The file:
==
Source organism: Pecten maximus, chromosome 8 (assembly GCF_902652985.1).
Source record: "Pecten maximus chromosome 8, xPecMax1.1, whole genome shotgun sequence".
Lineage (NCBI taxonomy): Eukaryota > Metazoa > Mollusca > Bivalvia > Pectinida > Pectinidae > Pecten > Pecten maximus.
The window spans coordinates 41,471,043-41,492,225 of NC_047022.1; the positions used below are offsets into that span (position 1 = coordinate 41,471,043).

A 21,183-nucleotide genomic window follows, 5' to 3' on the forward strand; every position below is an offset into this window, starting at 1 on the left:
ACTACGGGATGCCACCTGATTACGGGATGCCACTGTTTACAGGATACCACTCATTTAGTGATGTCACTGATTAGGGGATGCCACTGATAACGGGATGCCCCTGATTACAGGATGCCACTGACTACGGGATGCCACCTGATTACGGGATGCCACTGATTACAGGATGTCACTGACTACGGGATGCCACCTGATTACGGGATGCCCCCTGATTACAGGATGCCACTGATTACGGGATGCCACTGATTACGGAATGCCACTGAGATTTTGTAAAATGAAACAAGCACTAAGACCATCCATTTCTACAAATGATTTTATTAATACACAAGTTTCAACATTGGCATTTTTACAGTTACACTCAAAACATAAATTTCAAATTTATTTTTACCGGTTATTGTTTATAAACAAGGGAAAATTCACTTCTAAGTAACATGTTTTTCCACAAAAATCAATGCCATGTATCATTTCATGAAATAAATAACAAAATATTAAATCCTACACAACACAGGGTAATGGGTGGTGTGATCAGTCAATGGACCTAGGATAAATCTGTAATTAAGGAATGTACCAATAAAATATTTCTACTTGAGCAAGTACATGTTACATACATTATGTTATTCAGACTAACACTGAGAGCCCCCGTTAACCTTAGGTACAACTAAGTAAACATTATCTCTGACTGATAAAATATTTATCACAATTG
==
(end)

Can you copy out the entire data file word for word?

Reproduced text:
Source organism: Pecten maximus, chromosome 8 (assembly GCF_902652985.1).
Source record: "Pecten maximus chromosome 8, xPecMax1.1, whole genome shotgun sequence".
Lineage (NCBI taxonomy): Eukaryota > Metazoa > Mollusca > Bivalvia > Pectinida > Pectinidae > Pecten > Pecten maximus.
The window spans coordinates 41,471,043-41,492,225 of NC_047022.1; the positions used below are offsets into that span (position 1 = coordinate 41,471,043).

A 21,183-nucleotide genomic window follows, 5' to 3' on the forward strand; every position below is an offset into this window, starting at 1 on the left:
ACTACGGGATGCCACCTGATTACGGGATGCCACTGTTTACAGGATACCACTCATTTAGTGATGTCACTGATTAGGGGATGCCACTGATAACGGGATGCCCCTGATTACAGGATGCCACTGACTACGGGATGCCACCTGATTACGGGATGCCACTGATTACAGGATGTCACTGACTACGGGATGCCACCTGATTACGGGATGCCCCCTGATTACAGGATGCCACTGATTACGGGATGCCACTGATTACGGAATGCCACTGAGATTTTGTAAAATGAAACAAGCACTAAGACCATCCATTTCTACAAATGATTTTATTAATACACAAGTTTCAACATTGGCATTTTTACAGTTACACTCAAAACATAAATTTCAAATTTATTTTTACCGGTTATTGTTTATAAACAAGGGAAAATTCACTTCTAAGTAACATGTTTTTCCACAAAAATCAATGCCATGTATCATTTCATGAAATAAATAACAAAATATTAAATCCTACACAACACAGGGTAATGGGTGGTGTGATCAGTCAATGGACCTAGGATAAATCTGTAATTAAGGAATGTACCAATAAAATATTTCTACTTGAGCAAGTACATGTTACATACATTATGTTATTCAGACTAACACTGAGAGCCCCCGTTAACCTTAGGTACAACTAAGTAAACATTATCTCTGACTGATAAAATATTTATCACAATTG